September 12, 2022
Brought to you by LAB Midwest, this article provides a comprehensive guide to academic esports.
Esports is a fast-growing, multi-billion dollar worldwide phenomenon…and there are limitless STEM opportunities for your students through esports.
In this guide, we’re taking a deep dive into the world of esports – what it is all about, how schools are launching teams and even offering scholarships, and the career opportunities in STEM fields that are available inside the world of professional gaming. With a unique academic approach to esports, schools can help their students find community, get great at gaming, and inspire them toward computer science and coding.
Esports (short for electronic sports) is organized competitive video gaming. Video gamers (individuals or teams) face off with other gamers playing some of the most popular online video games in organized competitions, leagues and tournaments. And like other team sports, esports is a spectator experience! Crowds pack indoor stadiums and arenas to watch gamers play on large video screens, while virtual spectators can get access to live streams of tournaments online.
Already, esports is a multi-billion dollar industry. Skilled gamers can go pro earning millions in sponsorships and endorsements. Teams can win big in worldwide tournaments. And fans follow their favorite gamers through popular streaming services like Twitch.
Online gaming has been around for a long time, but organized esports is quickly becoming the next big professional sport, with national viewership keeping pace with the likes of the NFL, NBA, MLB, and NHL. Here’s some data that might surprise you:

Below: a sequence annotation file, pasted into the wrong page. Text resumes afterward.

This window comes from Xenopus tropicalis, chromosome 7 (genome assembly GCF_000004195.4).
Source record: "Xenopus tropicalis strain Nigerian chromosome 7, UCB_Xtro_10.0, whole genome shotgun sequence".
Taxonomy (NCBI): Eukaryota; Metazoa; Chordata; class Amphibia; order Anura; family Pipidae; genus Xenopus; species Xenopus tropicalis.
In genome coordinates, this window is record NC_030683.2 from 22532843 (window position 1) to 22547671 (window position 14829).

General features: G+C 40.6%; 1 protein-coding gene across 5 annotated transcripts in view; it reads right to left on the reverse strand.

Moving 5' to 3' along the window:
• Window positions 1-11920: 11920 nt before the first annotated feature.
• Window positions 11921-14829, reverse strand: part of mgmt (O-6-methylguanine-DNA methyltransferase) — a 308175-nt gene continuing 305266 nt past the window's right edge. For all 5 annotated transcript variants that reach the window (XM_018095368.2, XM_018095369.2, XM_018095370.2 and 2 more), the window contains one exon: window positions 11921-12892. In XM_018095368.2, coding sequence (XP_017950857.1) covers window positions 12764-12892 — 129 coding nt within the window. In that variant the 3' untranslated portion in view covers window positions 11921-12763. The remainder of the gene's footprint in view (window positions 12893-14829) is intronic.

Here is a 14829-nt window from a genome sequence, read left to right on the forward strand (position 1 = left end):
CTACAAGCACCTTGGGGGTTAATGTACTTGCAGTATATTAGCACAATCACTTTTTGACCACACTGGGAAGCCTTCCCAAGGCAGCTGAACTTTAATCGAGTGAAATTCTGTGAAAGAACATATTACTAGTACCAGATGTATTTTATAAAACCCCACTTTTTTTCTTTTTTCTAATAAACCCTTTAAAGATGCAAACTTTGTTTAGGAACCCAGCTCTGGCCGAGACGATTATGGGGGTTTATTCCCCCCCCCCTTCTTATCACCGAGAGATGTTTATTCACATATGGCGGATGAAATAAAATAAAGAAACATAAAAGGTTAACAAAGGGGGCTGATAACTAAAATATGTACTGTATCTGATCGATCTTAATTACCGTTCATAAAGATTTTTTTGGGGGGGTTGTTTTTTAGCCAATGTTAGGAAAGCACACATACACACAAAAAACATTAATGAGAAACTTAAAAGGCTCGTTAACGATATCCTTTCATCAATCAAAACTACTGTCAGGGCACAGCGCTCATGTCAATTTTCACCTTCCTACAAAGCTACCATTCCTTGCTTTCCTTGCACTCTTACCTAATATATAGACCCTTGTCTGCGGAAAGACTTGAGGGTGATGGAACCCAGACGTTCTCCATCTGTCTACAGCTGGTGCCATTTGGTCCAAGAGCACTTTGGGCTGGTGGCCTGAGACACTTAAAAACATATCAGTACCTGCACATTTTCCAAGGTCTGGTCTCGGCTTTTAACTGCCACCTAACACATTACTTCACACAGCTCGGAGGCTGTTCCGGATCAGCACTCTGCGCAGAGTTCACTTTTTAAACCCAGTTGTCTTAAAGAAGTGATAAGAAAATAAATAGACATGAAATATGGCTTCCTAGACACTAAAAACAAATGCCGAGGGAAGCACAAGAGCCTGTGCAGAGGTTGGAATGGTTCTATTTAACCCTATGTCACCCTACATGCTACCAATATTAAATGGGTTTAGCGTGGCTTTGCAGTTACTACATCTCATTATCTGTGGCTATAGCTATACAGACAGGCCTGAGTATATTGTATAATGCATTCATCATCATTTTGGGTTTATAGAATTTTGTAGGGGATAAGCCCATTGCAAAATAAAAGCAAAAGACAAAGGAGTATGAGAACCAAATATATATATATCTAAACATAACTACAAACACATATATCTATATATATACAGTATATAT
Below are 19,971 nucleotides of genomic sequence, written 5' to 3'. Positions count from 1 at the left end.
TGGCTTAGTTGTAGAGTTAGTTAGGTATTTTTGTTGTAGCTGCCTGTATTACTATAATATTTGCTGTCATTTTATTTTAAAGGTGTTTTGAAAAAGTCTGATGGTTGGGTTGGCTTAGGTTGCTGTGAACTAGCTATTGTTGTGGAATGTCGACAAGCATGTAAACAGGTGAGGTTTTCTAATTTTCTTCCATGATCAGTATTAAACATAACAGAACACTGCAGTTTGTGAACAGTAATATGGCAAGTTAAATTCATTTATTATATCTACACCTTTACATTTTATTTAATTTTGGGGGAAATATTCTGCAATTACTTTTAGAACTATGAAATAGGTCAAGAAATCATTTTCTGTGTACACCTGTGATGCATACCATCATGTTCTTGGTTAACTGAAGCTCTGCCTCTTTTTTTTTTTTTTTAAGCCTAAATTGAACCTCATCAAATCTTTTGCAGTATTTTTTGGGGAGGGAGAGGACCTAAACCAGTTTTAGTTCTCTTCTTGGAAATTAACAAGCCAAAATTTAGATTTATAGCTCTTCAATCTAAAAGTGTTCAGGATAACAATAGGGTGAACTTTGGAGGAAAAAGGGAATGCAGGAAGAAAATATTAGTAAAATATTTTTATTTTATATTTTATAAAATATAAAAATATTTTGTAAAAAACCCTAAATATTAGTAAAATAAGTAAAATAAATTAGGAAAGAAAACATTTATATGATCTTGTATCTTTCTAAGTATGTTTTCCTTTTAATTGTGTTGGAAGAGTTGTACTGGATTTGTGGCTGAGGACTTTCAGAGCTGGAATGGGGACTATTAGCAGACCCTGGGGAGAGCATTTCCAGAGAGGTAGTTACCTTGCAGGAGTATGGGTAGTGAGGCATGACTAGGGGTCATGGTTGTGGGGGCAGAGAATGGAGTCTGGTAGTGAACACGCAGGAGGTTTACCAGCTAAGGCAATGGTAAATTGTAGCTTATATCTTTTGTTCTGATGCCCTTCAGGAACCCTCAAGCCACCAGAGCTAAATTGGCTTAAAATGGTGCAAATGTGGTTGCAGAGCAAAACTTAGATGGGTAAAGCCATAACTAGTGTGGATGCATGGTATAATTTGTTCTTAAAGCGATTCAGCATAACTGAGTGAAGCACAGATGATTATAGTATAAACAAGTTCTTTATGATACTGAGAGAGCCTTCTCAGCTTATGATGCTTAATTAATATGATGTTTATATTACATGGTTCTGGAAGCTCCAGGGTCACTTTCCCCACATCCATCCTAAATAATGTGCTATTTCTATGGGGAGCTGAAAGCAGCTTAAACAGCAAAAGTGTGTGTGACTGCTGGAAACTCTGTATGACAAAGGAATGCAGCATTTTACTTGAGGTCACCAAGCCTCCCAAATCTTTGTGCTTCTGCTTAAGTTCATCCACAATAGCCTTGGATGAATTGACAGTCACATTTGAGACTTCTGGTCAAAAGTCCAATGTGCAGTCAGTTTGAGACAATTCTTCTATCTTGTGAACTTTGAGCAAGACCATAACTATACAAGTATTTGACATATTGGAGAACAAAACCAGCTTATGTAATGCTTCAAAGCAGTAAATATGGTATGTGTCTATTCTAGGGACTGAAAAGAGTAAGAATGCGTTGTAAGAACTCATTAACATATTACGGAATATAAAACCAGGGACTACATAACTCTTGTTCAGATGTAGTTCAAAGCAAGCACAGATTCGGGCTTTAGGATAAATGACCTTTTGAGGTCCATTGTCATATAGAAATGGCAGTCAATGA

Teams play popular games like Overwatch, League of Legends, Fortnite, Rocket League, Hearthstone, and esports fact, the NBA has its own esports league centered around the NBA 2K game franchise. It hosts a draft similar to the NBA itself, with players drafted to over 100 professional esports teams and attended by NBA Commissioner Adam Silver.
To put it simply: Esports is a global phenomenon that is completely revolutionizing the world of professional athletics, and it’s here to stay.
Like any other professional sport, schools are embracing the esports movement and launching their own esports teams and programs. As of 2021, over 150 universities were members of the National Association of Collegiate Esports. They’re even offering esports scholarships to prospective students. But it’s not just universities. Technical and community colleges, high schools and even middle and elementary schools have esports teams, camps and clubs. (For reference, the youngest professional Fortnite player is 8 years old, and he just earned a $33,000 signing bonus to join a professional team!)
Alan Sitomer is a former California Teacher of the Year award winner and current Founder and CEO of Mastery Coding, a company that is helping schools launch esports teams with an academic focus (more on that in a bit).
Sitomer was recently featured on an episode of The TechEd Podcast, where he talked about the esports movement. He described the way football and basketball first made their way into schools and became so ubiquitous that they’re now a foundational part of our culture. According to Sitomer, this same phenomenon is currently happening with esports:
“We’re in early 2020s. In the 2040s and 2050s, the same traction that baseball, basketball, and football has in the American middle school/high school is going to be equivalent in eSports…Every school in the nation is going to offer something like this for their students.”